Ribosomal proteins as a possible tool for blocking SARS-COV 2 virus replication for a potential prospective treatment
Medical HypothesesVolume 143, October 2020, 109904
- Covid 19 represents a threat for the humanity so there is a dire need to produce a treatment or a protocol to avoid its spread.
- Ribosomal proteins may resemble an effective tool for attenuation of viral replication.
- RPL9 can be over expressed and purified from bacteria, yeast and humans.
- More clinical and cytotoxicity studies are needed to produce an effective and reliable treatment to this pandemic disease.
Many viruses use programmed -1 ribosomal frameshifting to ensure the correct ratio of viral structural to enzymatic proteins. Alteration of frameshift efficiencies changes these ratios, in turn inhibiting viral particle assembly and virus propagation. Previous studies determined that anisomycin, a peptidyl transferase inhibitor, specifically inhibited -1 frameshifting and the ability of yeast cells to propagate the L-A and M(1) dsRNA viruses (J. D. Dinman, M. J. Ruiz-Echevarria, K. Czaplinski, and S. W. Peltz, 1997, Proc. Natl. Acad. Sci. USA 94, 6606-6611). Here we show that preussin, a pyrollidine that is structurally similar to anisomycin (R. E. Schwartz, J. Liesch, O. Hensens, L. Zitano, S. Honeycutt, G. Garrity, R. A. Fromtling, J. Onishi, and R. Monaghan, 1988. J. Antibiot. (Tokyo) 41, 1774–1779), also inhibits -1 programmed ribosomal frameshifting and virus propagation by acting at the same site or through the same mechanism as anisomycin. Since anisomycin is known to assert its effect at the ribosomal A-site, we undertook a pharmacogenetic analysis of mutants of trans-acting eukaryotic elongation factors (eEFs) that function at this region of the ribosome. Among mutants of eEF1A, a correlation is observed between resistance/susceptibility profiles to preussin and anisomycin, and these in turn correlate with programmed -1 ribosomal frameshifting efficiencies and killer virus phenotypes. Among mutants of eEF2, the extent of resistance to preussin correlates with resistance to sordarin, an eEF2 inhibitor. These results suggest that structural features associated with the ribosomal A-site and with the trans-acting factors that interact with it may present a new set of molecular targets for the rational design of antiviral compounds.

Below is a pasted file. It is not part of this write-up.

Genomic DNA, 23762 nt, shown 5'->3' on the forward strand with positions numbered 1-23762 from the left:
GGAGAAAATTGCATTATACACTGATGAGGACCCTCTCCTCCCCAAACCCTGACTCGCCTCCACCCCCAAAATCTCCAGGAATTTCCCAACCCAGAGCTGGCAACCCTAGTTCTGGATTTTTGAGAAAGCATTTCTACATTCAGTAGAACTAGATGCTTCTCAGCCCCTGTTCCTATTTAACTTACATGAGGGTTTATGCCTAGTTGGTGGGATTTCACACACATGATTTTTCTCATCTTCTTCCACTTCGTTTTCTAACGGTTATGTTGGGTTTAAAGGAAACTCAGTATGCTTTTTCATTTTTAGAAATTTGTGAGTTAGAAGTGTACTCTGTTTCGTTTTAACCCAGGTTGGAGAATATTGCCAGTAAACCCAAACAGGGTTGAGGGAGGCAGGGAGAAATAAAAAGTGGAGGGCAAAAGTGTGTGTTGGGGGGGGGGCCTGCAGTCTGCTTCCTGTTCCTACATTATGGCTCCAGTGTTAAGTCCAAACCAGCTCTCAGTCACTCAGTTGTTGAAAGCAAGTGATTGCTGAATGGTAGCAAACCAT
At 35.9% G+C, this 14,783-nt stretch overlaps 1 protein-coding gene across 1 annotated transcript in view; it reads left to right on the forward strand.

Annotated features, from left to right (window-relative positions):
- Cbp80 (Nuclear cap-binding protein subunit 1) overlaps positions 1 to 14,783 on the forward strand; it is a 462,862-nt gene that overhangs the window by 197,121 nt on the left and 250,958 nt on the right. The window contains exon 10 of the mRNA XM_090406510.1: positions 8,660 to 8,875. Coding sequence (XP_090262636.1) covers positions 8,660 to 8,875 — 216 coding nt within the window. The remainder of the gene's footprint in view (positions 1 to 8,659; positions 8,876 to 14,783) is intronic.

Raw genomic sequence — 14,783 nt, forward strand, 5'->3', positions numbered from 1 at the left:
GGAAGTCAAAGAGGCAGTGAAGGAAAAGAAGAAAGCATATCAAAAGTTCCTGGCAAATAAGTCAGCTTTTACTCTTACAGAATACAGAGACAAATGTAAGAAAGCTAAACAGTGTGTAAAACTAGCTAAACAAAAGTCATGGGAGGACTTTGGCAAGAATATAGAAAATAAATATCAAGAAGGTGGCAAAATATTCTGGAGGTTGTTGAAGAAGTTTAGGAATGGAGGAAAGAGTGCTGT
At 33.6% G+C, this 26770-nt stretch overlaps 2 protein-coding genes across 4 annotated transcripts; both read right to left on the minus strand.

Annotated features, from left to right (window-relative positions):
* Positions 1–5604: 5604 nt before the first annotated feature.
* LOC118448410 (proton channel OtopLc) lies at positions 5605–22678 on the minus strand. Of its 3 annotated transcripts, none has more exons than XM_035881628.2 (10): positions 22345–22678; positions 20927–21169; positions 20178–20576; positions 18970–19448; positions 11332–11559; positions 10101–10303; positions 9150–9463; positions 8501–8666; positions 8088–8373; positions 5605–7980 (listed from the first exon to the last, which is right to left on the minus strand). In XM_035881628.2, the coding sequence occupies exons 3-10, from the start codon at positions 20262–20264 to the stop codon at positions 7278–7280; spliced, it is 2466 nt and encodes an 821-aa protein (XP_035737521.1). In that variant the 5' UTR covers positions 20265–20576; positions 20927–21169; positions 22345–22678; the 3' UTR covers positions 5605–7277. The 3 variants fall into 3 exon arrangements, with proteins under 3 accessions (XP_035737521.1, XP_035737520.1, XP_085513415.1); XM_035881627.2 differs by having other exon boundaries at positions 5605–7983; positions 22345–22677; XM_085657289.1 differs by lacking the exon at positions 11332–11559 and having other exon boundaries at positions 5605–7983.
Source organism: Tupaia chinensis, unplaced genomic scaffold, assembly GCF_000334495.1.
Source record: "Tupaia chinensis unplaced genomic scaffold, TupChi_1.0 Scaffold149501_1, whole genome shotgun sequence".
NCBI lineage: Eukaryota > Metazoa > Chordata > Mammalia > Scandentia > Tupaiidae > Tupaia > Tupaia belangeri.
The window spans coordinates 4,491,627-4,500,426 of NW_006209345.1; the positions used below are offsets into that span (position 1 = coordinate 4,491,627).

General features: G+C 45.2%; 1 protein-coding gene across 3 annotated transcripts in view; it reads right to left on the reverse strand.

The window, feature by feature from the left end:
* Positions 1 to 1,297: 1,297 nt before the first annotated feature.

Translating old drugs into new treatments: ribosomal frameshifting as a target for antiviral agents
Programmed ribosomal frameshifting is used by many viruses to regulate the production of structural and enzymatic proteins. Altering the frameshifting efficiencies disrupts the virus life cycle and eliminates or reduces virus production. Ribosomal frameshifting therefore provides a unique target on which antiviral agents can function. This article describes a series of rapid assay strategies that have been developed and used to identify potential antiviral agents that target programmed −1 ribosomal frameshifting.
Regulation of Ribosomal Proteins on Viral Infection